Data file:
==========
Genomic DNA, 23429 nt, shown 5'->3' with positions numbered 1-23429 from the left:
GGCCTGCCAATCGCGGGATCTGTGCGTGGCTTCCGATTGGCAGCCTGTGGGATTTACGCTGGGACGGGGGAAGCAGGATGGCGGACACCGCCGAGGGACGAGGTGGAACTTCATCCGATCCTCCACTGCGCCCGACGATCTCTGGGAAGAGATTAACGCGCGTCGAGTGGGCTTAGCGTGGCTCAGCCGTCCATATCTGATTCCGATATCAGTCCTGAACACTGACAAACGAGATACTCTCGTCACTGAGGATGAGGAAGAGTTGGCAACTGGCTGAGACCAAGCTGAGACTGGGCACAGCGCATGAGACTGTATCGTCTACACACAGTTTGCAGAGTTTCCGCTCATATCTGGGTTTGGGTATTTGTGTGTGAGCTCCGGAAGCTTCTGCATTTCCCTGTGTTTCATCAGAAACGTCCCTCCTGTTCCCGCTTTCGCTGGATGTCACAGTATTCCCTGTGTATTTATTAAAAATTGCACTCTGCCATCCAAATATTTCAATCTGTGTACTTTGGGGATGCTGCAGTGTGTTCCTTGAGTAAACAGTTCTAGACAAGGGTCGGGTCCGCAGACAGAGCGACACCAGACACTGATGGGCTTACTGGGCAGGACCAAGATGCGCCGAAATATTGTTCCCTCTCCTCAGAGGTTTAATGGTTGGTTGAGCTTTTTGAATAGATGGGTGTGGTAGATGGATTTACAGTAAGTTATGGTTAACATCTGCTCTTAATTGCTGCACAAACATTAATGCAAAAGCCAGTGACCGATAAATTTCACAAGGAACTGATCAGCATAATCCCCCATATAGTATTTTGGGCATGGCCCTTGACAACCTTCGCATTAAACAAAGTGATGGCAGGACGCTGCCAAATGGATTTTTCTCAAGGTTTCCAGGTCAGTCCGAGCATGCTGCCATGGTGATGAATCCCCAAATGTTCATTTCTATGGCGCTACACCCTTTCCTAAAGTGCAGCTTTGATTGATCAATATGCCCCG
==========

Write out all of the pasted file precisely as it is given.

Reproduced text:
Genomic DNA, 23429 nt, shown 5'->3' with positions numbered 1-23429 from the left:
GGCCTGCCAATCGCGGGATCTGTGCGTGGCTTCCGATTGGCAGCCTGTGGGATTTACGCTGGGACGGGGGAAGCAGGATGGCGGACACCGCCGAGGGACGAGGTGGAACTTCATCCGATCCTCCACTGCGCCCGACGATCTCTGGGAAGAGATTAACGCGCGTCGAGTGGGCTTAGCGTGGCTCAGCCGTCCATATCTGATTCCGATATCAGTCCTGAACACTGACAAACGAGATACTCTCGTCACTGAGGATGAGGAAGAGTTGGCAACTGGCTGAGACCAAGCTGAGACTGGGCACAGCGCATGAGACTGTATCGTCTACACACAGTTTGCAGAGTTTCCGCTCATATCTGGGTTTGGGTATTTGTGTGTGAGCTCCGGAAGCTTCTGCATTTCCCTGTGTTTCATCAGAAACGTCCCTCCTGTTCCCGCTTTCGCTGGATGTCACAGTATTCCCTGTGTATTTATTAAAAATTGCACTCTGCCATCCAAATATTTCAATCTGTGTACTTTGGGGATGCTGCAGTGTGTTCCTTGAGTAAACAGTTCTAGACAAGGGTCGGGTCCGCAGACAGAGCGACACCAGACACTGATGGGCTTACTGGGCAGGACCAAGATGCGCCGAAATATTGTTCCCTCTCCTCAGAGGTTTAATGGTTGGTTGAGCTTTTTGAATAGATGGGTGTGGTAGATGGATTTACAGTAAGTTATGGTTAACATCTGCTCTTAATTGCTGCACAAACATTAATGCAAAAGCCAGTGACCGATAAATTTCACAAGGAACTGATCAGCATAATCCCCCATATAGTATTTTGGGCATGGCCCTTGACAACCTTCGCATTAAACAAAGTGATGGCAGGACGCTGCCAAATGGATTTTTCTCAAGGTTTCCAGGTCAGTCCGAGCATGCTGCCATGGTGATGAATCCCCAAATGTTCATTTCTATGGCGCTACACCCTTTCCTAAAGTGCAGCTTTGATTGATCAATATGCCCCG